Next, the plan was to obtain BART passage and perhaps entrance as embassadors in a side entrance. BART was amenable, albeit late. So rare for a regime which has made the trains finally run on time.
So the editor arrived at the Opera House in pelting rain and proceeded promptly to the stage entrance. To his great suprise, a burly man, entirely worthy of Dickens in apparel and demeanor, refused entry with many Anglo-Saxon attachments to his language, although his accent betrayed Eritrean ancestry. But if sufficient "drink money" were located, a position somewhere left of the lighting engineer might be found in the third etage . . .
In a steaming welter of rainwater the Editor fumed. Leon Spinks, Mohammed Ali and George Foreman have stood as geniuses of that Sweet Science, yet Anglo Saxon remains the language of refusal! Damn it!, he said. And still, it is Spanish that determines all that happens in California, for it is lack of Dolores that I now fail! Not enough dollars!
Jose stood there with a dripping umbrella, waiting for his boss to calm the fuck down and get real. "Why don't you just call your gabacho friend on the telephone when you get back. He is here two weeks already."
The Editor screamed, which caused several tourista to stop and stare, expecting a street performance, and the boys dragged him away as the SFPD began arriving with paddy wagons.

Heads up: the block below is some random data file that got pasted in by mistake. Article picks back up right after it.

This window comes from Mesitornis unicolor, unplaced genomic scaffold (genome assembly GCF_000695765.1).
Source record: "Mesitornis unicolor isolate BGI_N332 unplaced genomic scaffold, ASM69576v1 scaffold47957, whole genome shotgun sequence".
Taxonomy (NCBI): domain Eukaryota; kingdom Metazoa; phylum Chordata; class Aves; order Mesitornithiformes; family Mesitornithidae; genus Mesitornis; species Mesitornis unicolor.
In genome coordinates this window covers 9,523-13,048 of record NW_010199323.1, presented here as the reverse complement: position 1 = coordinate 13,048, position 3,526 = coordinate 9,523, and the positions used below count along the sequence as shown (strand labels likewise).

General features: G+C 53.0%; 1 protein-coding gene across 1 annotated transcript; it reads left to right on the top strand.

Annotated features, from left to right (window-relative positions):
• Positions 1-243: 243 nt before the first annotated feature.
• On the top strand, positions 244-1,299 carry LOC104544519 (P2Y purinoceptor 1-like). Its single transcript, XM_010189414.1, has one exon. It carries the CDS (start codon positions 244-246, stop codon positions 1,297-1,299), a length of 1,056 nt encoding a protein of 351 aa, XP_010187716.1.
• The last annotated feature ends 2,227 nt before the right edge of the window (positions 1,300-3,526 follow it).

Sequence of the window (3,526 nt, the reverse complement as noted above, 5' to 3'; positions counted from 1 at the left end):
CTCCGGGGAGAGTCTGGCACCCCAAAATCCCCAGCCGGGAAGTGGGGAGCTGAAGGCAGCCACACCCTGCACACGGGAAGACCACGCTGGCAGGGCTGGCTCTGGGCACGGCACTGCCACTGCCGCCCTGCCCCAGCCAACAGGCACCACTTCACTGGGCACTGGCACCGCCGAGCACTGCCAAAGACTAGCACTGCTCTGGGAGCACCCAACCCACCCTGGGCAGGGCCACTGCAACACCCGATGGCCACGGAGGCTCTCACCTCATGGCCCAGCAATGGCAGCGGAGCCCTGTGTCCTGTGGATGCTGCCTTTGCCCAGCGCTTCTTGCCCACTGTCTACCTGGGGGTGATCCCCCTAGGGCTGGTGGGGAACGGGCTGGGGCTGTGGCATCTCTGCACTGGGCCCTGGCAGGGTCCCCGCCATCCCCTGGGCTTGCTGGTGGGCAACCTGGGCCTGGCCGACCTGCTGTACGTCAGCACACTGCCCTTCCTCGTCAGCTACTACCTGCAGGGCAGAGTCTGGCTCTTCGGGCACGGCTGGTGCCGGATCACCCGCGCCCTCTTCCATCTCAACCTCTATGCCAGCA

It was a dismal return on the sodding ferry, the last one of the night to the Island from the City, on which the Editor fretted and fumed on the deck above where on clear and sunny days the passengers admired the jewelry-draped skyline of Babylon, but which now swept rain and wind and all sorts of wind-born wrack and ruin against any who would dare stand up there on the bare metal planks. Back to the sadly middle-class and frumpy Island we all returned, with nothing to show for all our efforts.
The Man in the Red Shoes remained with his roadshow for an unexpectedly pleasurable second week over there in the Opera House across the water. Local faves bluesman Elvin Bishop and our very own Fredericka von Stade gifted the airwaves with the Man in Red Shoes putting in yet another enjoyable and grammatically correct show. Have to concur with Mrs. Sundberg: Listened to this week's show and must say, it was not bad.
To our great surprise the lovely Frederika sang a song about the Island, which moved many of us to tears -- we hadn't thought we were worth that much consideration.
Soon as that one hit, the transom overflowed with a deluge of messages from folks, all saying, "Didja hear that?!"
Oh dear. We are so Midwest that when anyone pays the slightest attention, we get all confused. Surely they meant some other island. Hawaii perhaps.
For those of you who do not know, the name "Alameda" is a Spanish word meaning "woody promenade" or "avenue of trees". Its also the name of the County.
At one time the largest natural grove of oak trees in the world grew here, extending from the Island up to the crestline of the hills.
As a last trivia tidbit, the song Garrison sings about walking in Golden Gate Park was based on "Down by the Salley Gardens", which goes to show you; you can't leave the Bay Area without a touch of the Irish.